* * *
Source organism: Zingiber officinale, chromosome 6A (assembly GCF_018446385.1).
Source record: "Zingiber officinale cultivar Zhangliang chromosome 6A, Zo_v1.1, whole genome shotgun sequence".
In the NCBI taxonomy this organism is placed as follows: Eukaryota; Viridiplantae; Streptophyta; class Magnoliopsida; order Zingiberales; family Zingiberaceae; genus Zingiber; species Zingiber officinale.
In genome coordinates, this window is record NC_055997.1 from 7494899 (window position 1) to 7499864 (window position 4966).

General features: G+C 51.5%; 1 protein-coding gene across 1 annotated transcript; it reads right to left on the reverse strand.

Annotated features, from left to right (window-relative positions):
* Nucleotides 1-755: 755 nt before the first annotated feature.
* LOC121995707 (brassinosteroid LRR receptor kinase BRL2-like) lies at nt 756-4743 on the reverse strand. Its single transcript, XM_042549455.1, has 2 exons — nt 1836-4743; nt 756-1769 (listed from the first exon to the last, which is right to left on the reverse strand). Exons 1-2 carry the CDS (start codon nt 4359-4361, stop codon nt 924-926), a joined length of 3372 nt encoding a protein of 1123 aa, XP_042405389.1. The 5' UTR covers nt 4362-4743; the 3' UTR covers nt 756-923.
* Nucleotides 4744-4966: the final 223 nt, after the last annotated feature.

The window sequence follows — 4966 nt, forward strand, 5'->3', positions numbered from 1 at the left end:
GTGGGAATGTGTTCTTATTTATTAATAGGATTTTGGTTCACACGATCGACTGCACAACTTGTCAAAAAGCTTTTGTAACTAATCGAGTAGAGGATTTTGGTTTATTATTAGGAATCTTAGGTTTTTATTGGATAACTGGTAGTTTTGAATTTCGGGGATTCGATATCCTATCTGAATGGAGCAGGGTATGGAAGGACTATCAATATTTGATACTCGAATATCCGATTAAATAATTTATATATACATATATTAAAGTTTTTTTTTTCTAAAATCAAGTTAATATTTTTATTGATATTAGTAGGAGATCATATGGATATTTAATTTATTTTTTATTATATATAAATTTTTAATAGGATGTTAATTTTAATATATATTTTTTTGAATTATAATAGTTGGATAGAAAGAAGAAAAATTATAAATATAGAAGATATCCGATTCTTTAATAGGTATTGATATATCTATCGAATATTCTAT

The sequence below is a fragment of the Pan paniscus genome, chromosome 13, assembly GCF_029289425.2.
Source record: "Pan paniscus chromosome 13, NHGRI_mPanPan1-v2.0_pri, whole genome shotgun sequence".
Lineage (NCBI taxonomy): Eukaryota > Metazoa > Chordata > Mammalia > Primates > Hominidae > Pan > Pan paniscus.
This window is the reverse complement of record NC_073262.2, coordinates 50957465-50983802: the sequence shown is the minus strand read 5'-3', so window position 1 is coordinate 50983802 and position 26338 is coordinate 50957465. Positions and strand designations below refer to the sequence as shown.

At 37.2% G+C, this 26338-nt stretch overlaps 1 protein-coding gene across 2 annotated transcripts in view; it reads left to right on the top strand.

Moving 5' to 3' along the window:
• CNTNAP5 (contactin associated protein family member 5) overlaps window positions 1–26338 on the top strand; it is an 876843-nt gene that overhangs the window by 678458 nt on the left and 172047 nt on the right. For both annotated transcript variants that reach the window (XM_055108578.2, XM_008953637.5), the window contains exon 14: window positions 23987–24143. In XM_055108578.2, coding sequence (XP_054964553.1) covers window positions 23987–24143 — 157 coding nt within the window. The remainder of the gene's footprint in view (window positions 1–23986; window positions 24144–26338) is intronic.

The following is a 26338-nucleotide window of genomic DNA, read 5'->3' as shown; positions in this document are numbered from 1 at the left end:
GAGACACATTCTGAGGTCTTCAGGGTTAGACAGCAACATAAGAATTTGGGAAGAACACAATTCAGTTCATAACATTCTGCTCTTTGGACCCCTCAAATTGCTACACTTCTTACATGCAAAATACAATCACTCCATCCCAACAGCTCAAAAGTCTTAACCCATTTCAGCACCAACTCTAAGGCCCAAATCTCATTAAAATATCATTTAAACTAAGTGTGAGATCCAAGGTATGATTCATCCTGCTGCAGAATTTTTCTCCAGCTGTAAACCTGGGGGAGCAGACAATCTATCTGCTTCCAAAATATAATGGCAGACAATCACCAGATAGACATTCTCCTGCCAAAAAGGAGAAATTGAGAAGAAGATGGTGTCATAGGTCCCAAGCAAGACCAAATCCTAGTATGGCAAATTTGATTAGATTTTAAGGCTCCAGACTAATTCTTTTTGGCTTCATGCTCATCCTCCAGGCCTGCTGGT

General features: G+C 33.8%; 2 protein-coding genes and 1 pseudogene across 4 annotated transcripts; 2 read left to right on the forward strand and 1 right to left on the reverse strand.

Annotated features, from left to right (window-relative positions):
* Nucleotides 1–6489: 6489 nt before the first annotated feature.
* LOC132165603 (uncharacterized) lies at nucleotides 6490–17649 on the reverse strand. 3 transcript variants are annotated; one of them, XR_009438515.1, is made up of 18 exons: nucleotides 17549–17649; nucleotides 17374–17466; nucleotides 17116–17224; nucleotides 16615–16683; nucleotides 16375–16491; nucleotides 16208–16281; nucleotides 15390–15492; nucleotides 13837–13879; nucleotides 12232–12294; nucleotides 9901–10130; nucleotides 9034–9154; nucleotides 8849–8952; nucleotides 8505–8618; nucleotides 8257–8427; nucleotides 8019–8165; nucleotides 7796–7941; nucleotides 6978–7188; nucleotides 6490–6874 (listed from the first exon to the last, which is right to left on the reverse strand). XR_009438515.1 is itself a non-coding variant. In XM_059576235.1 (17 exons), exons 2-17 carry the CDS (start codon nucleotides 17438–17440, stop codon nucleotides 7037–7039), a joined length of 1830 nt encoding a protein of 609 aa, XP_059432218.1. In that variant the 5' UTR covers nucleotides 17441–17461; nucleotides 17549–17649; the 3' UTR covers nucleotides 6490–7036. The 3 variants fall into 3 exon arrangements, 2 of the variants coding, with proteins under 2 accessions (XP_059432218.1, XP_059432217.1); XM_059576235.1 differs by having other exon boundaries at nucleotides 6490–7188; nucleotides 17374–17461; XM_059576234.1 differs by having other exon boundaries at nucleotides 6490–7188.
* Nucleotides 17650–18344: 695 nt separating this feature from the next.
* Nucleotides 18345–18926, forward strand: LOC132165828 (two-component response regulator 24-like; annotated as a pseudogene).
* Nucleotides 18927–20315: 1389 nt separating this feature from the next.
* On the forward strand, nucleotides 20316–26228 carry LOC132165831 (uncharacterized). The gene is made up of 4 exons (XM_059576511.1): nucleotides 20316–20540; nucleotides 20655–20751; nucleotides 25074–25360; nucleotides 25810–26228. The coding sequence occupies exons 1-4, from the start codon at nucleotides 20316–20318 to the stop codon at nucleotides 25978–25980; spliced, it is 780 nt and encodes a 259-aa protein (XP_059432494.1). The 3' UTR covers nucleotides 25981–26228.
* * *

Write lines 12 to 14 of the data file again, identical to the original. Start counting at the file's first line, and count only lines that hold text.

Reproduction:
The sequence below is a fragment of the Pan paniscus genome, chromosome 13, assembly GCF_029289425.2.
Source record: "Pan paniscus chromosome 13, NHGRI_mPanPan1-v2.0_pri, whole genome shotgun sequence".
Lineage (NCBI taxonomy): Eukaryota > Metazoa > Chordata > Mammalia > Primates > Hominidae > Pan > Pan paniscus.